This appeal presents an issue of first impression in Idaho: whether a juvenile offender convicted of homicide who receives an indeterminate life sentence with a long fixed term is entitled to a sentencing hearing at which the factors enunciated in Miller are considered. This appeal also presents the issue of whether such a sentence, independent of Miller, amounts to cruel and unusual punishment in violation of the Eighth Amendment. Shanahan argues that since he was sentenced in 1997, material changes in constitutional law concerning the sentencing of juvenile offenders render the fixed portion of his sentence unconstitutional. He also argues that, pursuant to the Equal Protection Clause of the Fourteenth Amendment, he is entitled to a hearing at which his youth and its attendant characteristics are considered when sentencing him.

         In Miller, the Supreme Court considered whether state sentencing schemes that mandate life in prison without the possibility of parole for juvenile homicide offenders violate the Eighth Amendment's prohibition against cruel and unusual punishment. 567 U.S. at 489. After reflecting upon a line of cases in which the Court determined that "children are constitutionally different from adults for purposes of sentencing," the Court concluded that, "[b]ecause juveniles have diminished culpability and greater prospects for reform . . . 'they are less deserving of the most severe punishments.'" Id. at 471 (quoting Graham v. Florida, 560 U.S. 48, 68 (2010)). Specifically, the Court stated:

Graham, Roper, and our individualized sentencing decisions make clear that a judge or jury must have the opportunity to consider mitigating circumstances before imposing the harshest possible penalty for juveniles. By requiring that all children convicted of homicide receive lifetime incarceration without possibility of parole, regardless of their age and age-related characteristics and the nature of their crimes, the mandatory-sentencing schemes before us violate this principle of proportionality, and so the Eighth Amendment's ban on cruel and unusual punishment.

Id. at 489. Accordingly, before sentencing a juvenile to life without the possibility of parole, Miller requires consideration of the defendant's "chronological age and its hallmark features- among them, immaturity, impetuosity, and failure to appreciate risks and consequences." Id. at 477. In addition, a sentencing court must "tak[e] into account the family and home environment that surrounds [the juvenile] . . . from which he cannot usually extricate himself-no matter how brutal or dysfunctional," as well as "the circumstances of the homicide offense, including the extent of his participation in the conduct and the way familial and peer pressures may have affected him." Id. The Supreme Court also lamented the fact that mandatory life without parole sentencing schemes "ignore[] that [the juvenile] might have been charged and convicted of a lesser offense if not for incompetencies associated with youth-for example, his inability to deal with police officers or prosecutors (including on a plea agreement) or his incapacity to assist his own attorneys." Id. at 477-78.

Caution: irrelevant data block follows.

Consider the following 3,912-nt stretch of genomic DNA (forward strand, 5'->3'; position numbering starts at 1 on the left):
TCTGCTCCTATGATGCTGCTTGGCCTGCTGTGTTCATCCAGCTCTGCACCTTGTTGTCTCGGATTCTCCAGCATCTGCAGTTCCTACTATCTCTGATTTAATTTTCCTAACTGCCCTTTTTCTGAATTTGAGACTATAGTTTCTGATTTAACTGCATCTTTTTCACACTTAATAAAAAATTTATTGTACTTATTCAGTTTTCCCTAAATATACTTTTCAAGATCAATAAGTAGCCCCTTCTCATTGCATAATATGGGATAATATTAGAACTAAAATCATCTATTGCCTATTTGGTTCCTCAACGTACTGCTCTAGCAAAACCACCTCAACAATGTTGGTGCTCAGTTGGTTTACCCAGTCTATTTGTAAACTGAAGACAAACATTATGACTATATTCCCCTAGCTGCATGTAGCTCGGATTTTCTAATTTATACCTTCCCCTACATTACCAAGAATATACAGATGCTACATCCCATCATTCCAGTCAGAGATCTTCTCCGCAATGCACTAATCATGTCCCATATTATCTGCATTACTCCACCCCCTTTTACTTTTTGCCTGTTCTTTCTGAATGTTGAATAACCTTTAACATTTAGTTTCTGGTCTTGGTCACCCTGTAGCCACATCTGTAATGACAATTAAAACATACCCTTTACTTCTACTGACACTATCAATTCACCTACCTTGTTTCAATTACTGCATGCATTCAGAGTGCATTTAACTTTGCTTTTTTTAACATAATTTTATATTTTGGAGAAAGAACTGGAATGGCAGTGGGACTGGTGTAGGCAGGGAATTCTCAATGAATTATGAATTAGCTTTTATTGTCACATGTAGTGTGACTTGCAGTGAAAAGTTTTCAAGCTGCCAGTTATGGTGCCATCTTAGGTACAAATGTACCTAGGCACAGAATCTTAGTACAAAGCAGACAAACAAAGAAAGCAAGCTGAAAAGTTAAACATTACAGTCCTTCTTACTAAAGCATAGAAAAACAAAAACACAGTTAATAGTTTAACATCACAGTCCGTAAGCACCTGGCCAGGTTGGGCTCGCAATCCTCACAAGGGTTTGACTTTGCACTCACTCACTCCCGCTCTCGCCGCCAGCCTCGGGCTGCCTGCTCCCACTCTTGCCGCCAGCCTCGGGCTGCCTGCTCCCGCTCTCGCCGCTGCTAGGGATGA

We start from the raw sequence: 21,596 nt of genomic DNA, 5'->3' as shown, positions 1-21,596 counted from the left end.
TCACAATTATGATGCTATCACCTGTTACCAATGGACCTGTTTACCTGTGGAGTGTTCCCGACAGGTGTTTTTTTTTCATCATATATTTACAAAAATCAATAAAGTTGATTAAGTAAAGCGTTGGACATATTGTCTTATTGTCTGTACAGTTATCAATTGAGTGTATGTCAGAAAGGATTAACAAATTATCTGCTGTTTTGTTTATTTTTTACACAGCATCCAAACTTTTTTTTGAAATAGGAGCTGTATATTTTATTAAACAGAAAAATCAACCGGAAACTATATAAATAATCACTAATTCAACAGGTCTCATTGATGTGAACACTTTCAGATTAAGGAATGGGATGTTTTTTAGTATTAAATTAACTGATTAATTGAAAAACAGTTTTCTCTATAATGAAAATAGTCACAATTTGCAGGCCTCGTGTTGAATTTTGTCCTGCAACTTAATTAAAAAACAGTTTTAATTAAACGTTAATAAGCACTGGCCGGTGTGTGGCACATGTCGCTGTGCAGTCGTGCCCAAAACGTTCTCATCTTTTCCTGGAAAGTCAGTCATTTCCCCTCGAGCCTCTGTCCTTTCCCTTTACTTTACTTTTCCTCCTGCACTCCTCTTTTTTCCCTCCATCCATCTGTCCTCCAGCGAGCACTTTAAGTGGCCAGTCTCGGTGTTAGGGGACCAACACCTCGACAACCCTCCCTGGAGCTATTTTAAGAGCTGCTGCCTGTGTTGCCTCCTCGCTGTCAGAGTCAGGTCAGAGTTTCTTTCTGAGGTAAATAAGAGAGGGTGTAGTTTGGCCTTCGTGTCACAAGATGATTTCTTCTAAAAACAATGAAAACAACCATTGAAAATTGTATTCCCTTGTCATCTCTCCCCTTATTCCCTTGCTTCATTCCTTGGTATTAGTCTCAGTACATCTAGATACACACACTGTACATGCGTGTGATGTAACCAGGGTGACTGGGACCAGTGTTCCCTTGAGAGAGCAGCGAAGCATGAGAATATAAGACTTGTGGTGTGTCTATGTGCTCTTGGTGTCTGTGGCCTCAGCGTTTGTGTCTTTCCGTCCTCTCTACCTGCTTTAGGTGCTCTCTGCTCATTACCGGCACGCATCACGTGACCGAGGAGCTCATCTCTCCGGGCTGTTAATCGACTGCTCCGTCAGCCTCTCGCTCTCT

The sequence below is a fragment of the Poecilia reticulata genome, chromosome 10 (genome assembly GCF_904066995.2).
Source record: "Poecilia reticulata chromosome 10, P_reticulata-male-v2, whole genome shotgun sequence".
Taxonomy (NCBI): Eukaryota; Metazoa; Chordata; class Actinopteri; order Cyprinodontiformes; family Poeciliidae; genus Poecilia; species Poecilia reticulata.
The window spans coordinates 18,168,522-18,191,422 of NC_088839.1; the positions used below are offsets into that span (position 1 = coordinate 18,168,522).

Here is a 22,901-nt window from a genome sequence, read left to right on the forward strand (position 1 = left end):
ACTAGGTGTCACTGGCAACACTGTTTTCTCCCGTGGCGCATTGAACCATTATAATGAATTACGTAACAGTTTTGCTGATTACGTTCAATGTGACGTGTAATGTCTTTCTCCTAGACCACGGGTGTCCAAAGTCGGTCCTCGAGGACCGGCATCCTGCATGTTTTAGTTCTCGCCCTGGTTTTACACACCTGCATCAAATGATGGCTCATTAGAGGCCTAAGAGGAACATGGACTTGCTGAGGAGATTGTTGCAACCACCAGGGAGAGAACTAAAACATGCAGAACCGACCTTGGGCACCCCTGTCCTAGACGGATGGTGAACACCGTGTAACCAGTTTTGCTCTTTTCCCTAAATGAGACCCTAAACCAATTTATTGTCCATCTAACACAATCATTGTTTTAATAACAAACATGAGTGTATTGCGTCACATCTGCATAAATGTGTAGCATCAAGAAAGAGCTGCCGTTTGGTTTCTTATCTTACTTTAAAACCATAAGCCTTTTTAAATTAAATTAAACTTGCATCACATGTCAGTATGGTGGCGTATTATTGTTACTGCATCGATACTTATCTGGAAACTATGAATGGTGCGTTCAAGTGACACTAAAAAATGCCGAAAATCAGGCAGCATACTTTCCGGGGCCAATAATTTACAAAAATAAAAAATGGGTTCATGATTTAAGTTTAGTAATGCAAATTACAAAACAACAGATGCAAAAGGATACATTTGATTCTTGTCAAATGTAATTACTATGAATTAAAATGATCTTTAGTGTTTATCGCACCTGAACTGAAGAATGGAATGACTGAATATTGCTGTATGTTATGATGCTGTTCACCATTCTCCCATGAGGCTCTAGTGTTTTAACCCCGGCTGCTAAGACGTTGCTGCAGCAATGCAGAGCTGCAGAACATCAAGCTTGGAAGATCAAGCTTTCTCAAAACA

However, the U.S. Supreme Court declined to impose a categorical bar on life-without- parole sentences for juveniles convicted of homicide. Id. at 479. Rather, Miller only requires a sentencing court to consider the juvenile's "youth and attendant characteristics" before sentencing him to life without the possibility of parole. Id. at 483. Yet, in this regard, the Court also noted that:

[G]iven all we have said . . . about children's diminished culpability and heightened capacity for change, we think appropriate occasions for sentencing juveniles to this harshest possible penalty will be uncommon. That is especially so because of the great difficulty we noted in Roper and Graham of distinguishing at this early age between "the juvenile offender whose crime reflects unfortunate yet transient immaturity, and the rare juvenile offender whose crime reflects irreparable corruption." Roper, 543 U.S. at 573; Graham, 560 U.S. at 68. Although we do not foreclose a sentencer's ability to make that judgment in homicide cases, we require it to take into account how children are different, and how those differences counsel against irrevocably sentencing them to a lifetime in prison.

Id. at 479-80.

         Miller also clarified that if a juvenile's crime reflects unfortunate yet transient immaturity," '[a] State is not required to guarantee eventual freedom,' but must provide 'some meaningful opportunity to obtain release based on demonstrated maturity and ...